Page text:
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More Frequent Reporting or Less?

There’s a growing debate in the financial world over corporate earnings reporting. Public companies are currently required to report results on a quarterly basis. Warren Buffett and Jamie Dimon wrote an op-ed in the Wall Street Journal back in June about the short-termism that is caused by this need to report results every quarter. They argue that “quarterly earnings guidance often leads to an unhealthy focus on short-term profits at the expense of long-term strategy, growth and sustainability”. It’s hard to argue with this sentiment and it’s clear the pressure to meet short-term goals can often lead CEO’s to make suboptimal decisions for their companies.

Unfortunately, if we reduce or eliminate these reporting requirements, we lose the transparency that Dimon and Buffett concede “is an essential aspect of the U.S. public markets”. They aren’t arguing that companies stop reporting financial results, but rather that the results “should be provided on a timeline deemed appropriate for the needs of each specific company and its investors”.

More recently, the President has chimed in on this issue, tweeting that he asked the SEC to study the potential to “Stop quarterly reporting & go to a six month system. That would allow greater flexibility and save money”. This tweet led to enhanced discussions about our reporting system with those in the financial world staking out claims on both sides. Barry Ritholtz made an interesting argument in this article that we should be looking at monthly or even daily reporting of financial results.

So which would be better, more frequent reporting or less? I’m no expert on issues of corporate earnings reporting and I certainly won’t try to go up against the superior intellect and track record of people like Warren Buffett and Jamie Dimon. But there is an interesting parallel to personal finances and the work we do with clients and I will provide my thoughts on that.

We recently went through a major software transition that allows us to present investment performance reporting to our clients on a daily basis, as opposed to quarterly as we had done in the past. The reason for the upgrade wasn’t so that clients could check their portfolio every day, in fact this is a behavior that we try hard to discourage among our clients. However, we found that quarterly performance reports put too much focus on a specific time period with a set ending date every 3 months. What makes March 31, June 30, September 30 and December 31 so special they deserve such an outsized focus on the results ending on those dates?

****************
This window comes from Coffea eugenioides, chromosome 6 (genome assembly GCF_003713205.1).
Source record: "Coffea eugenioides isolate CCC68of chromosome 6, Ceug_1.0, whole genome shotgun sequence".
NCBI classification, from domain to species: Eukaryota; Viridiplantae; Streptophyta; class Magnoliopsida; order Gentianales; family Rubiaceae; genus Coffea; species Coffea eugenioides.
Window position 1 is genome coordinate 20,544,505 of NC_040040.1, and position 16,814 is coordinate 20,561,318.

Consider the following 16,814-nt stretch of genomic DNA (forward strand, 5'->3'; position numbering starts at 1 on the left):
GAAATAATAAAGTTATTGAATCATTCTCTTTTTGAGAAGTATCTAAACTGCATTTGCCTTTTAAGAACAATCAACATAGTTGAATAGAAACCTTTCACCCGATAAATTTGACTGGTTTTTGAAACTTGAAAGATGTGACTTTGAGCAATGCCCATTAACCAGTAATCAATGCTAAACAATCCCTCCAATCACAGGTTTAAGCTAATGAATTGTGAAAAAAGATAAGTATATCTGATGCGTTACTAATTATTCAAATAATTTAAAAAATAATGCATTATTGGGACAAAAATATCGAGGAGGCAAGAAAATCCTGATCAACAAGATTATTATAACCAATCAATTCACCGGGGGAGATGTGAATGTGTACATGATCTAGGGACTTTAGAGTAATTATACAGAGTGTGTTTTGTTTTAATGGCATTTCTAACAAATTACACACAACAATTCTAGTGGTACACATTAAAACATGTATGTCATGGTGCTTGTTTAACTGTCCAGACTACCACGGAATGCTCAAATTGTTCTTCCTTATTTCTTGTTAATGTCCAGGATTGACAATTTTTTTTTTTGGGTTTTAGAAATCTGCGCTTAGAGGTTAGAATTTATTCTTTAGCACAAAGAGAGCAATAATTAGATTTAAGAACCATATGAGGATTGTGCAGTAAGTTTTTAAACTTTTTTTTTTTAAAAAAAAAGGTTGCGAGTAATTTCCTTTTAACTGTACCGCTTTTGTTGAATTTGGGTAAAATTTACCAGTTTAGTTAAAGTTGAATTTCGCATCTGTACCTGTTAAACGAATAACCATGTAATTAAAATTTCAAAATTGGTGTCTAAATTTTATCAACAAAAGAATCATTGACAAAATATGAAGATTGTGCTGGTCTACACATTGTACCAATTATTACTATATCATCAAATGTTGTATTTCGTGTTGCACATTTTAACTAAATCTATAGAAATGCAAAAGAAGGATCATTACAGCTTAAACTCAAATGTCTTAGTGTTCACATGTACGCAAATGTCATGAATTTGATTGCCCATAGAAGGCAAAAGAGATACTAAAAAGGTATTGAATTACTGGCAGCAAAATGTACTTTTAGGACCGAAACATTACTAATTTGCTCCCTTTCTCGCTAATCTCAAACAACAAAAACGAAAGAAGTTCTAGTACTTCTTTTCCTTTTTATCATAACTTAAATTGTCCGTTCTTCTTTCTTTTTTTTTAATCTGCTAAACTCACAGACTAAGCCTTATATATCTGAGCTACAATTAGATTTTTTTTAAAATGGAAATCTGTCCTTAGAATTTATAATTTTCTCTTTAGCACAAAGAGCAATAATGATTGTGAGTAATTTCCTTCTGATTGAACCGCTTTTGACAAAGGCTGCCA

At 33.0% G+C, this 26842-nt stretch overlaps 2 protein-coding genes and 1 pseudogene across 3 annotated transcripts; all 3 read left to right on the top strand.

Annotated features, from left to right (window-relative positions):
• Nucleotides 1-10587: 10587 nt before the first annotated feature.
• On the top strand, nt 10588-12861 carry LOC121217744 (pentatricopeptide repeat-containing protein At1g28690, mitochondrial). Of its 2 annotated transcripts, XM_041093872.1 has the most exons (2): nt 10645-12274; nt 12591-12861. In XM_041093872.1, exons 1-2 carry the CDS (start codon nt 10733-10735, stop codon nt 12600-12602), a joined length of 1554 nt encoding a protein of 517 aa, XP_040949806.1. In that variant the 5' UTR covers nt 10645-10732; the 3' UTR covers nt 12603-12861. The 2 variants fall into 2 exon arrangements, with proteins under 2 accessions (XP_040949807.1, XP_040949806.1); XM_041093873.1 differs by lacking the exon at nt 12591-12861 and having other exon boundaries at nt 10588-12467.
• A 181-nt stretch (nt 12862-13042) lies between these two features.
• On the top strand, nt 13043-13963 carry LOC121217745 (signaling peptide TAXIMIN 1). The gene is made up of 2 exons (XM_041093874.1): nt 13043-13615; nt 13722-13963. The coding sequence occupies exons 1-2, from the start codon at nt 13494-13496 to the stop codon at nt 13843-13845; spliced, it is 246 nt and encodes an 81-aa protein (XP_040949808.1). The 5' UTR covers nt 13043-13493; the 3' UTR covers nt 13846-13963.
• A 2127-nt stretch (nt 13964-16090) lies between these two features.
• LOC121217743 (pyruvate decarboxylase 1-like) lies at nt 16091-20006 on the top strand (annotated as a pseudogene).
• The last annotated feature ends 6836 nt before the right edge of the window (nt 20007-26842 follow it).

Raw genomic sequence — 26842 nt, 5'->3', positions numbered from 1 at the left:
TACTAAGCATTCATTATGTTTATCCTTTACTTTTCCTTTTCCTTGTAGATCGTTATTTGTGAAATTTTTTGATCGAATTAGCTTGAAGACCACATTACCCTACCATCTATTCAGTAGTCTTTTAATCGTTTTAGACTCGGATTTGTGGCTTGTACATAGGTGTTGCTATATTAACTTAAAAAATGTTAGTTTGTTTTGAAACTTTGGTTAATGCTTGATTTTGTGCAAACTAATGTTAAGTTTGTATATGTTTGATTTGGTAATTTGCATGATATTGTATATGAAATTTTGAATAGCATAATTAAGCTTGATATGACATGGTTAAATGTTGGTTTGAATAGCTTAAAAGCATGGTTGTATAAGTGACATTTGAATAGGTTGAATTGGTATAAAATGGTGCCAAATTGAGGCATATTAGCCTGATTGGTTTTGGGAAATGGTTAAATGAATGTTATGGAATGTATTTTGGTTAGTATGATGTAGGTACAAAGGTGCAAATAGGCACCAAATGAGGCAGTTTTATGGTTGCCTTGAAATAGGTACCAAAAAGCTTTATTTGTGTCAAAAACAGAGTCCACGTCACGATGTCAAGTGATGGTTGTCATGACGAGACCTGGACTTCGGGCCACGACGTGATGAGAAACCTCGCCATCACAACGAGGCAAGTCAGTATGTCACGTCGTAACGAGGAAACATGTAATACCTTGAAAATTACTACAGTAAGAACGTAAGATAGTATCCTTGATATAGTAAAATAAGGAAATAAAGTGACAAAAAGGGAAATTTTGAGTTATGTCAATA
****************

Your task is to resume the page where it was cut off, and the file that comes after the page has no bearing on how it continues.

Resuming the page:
In the past our process for calculating performance numbers was much more manual and labor-intensive, but now we are awash in a sea of data. With a click of our mouse or a shout out to Alexa we can find the current price of any investment vehicle. So why do we need to wait until the end of the quarter to review performance?

We do need to pick some ending date if we are going to appropriately review the performance of investment portfolios, but now we have the ability to do that whenever we meet with a client. Often those meetings don’t fit neatly into the few days after the end of a quarter, nor should they have to. By reporting performance on a daily basis it doesn’t matter what day of the quarter it is, both ourselves and our clients can see current performance numbers.

As Barry says, quarterly reporting “places an unhealthy emphasis on meeting or exceeding forecasts” and that “more frequent reporting makes the data less significant”. We have long known that our clients shouldn’t be focused on how their portfolio performed on a quarterly basis, but we also knew that we had to provide clients with a periodic review of their performance. Now that clients can view their performance any day they choose, they can spend less time worrying about quarterly performance and more time focusing on more important things.

Our focus has always been and will continue to be helping clients develop goals and to implement a comprehensive financial plan that will help them reach those goals. Investments are just one piece of the financial picture and without the quarterly focus on performance, we can spend more time focused on helping clients stay on track with their financial plan.

If you would like to learn more about how we help clients develop financial plans and manage their investments, feel free to schedule a meeting with me to learn more.

-Chris Benson, CPA, PFS

The views expressed represent the opinions of L.K. Benson & Company and are subject to change. These views are not intended as a forecast, a guarantee of future results, investment recommendation, or an offer to buy or sell any securities. The information provided is of a general nature and should not be construed as investment advice or to provide any investment, tax, financial or legal advice or service to any person. Please see Additional Disclosures more information.